AFRICA – Senior World Health Organisation (WHO) officials in the agency’s African Regional Office have expressed concerns about the inequitable access to monkeypox vaccines on the global scale as richer nations scramble for vaccines and treatments.
Senior WHO officials said that WHO’s Africa Region has only received 39,000 test kits for the virus while vaccines and treatments remain unavailable on the continent where the disease is endemic and often more deadly.
The health authorities noted more than a month after declaring Monkeypox a public health emergency of international concern (PHEIC), the Africa Region has only received a very small proportion of vaccines.
According to the global public health media service Health Policy Watch, the sluggish response and lack of support for African countries doesn’t match the urgency called for in WHO’s declaration of monkeypox as a global public health emergency.
We must avoid having two different responses to monkeypox – one for Western countries which are only now experiencing significant transmission and another for Africa. We must work together and have joined-up global actions which include Africa’s experience, expertise and needs.
WHO Regional Director for Africa Dr Matshidiso Moeti pointed out that governments must work together and have joined-up global actions which include Africa’s experience, expertise and needs while noting that the African continent should have equal access to effective monkeypox vaccines.
“Except for a small cohort study in the Central African Republic (CAR), Monkeypox vaccines and treatments are not yet available on the continent,” said Matshidiso Moeti.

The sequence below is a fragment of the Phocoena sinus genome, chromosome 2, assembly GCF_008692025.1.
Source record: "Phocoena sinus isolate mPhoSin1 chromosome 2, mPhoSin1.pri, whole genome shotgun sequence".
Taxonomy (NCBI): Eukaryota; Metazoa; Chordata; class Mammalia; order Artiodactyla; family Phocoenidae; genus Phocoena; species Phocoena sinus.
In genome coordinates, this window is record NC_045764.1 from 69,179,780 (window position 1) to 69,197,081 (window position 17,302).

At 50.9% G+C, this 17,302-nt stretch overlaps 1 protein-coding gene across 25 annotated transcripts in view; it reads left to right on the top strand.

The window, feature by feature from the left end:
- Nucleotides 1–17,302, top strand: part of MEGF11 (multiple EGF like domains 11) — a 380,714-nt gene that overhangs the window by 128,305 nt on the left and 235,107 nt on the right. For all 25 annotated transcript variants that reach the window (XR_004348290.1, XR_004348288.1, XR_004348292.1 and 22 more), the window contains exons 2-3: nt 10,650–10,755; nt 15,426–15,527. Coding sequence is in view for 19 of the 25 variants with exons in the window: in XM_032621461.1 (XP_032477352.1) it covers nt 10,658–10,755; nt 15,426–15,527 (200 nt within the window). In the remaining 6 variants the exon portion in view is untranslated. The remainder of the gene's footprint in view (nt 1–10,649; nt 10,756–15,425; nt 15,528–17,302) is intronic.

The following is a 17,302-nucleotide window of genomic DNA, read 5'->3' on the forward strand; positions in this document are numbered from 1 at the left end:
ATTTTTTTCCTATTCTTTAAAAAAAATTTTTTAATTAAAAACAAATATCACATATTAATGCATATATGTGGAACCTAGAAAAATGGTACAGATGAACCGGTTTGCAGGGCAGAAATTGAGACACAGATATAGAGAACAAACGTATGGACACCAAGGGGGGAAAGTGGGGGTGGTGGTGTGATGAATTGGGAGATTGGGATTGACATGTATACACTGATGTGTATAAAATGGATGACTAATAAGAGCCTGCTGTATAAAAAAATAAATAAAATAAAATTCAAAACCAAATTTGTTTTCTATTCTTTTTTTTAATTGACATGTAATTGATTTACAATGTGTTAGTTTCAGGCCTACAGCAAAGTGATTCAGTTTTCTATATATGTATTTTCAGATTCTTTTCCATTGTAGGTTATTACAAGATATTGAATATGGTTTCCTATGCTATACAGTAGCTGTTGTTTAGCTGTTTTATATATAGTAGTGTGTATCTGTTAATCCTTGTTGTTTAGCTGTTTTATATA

The WHO Regional Director for Africa revealed that the study of the anti-viral treatment Tecovirimat (TPOXX™) has been ongoing amongst a small group of volunteers in CAR, under the direction of the University of Oxford, the Ministry of Health and SIGA, the drug manufacturer.
She further said that while parts of the continent might have built up some immunity against the disease, there are populations that are particularly vulnerable such as health workers and contacts of cases.
Dr Fiona Braka, Team Lead, Emergency Operations at WHO AFRO told Health Policy Watch that in the absence of other tools, the continent is relying more on non-pharmaceutical measures to control the spread of the disease.
She further observed that the monkeypox virus seems to be transmitting more intensively person to person in Africa as well as abroad after decades in which exposure was more limited to people in contact with infected animal populations.
“The infection control modalities being put in place stem from the experience of several countries in the region such as the Central African Republic, the Democratic Republic of Congo and Nigeria that have been experiencing Monkeypox outbreaks since the 1970s,” she noted.
Dr Fiona Braka highlighted that the infection control measures include ensuring that the local communities are aware of the diseases and that they protect themselves and those that are around them while ensuring that there is no contact to avoid transmission.
“Monkeypox spreads through direct skin-to-skin or mouth-to-skin kind of contact. It’s important that there is separation when it comes to infection. We must ensure that there is adequate surveillance in place to be able to detect these cases rapidly and provide the necessary management,” she added.
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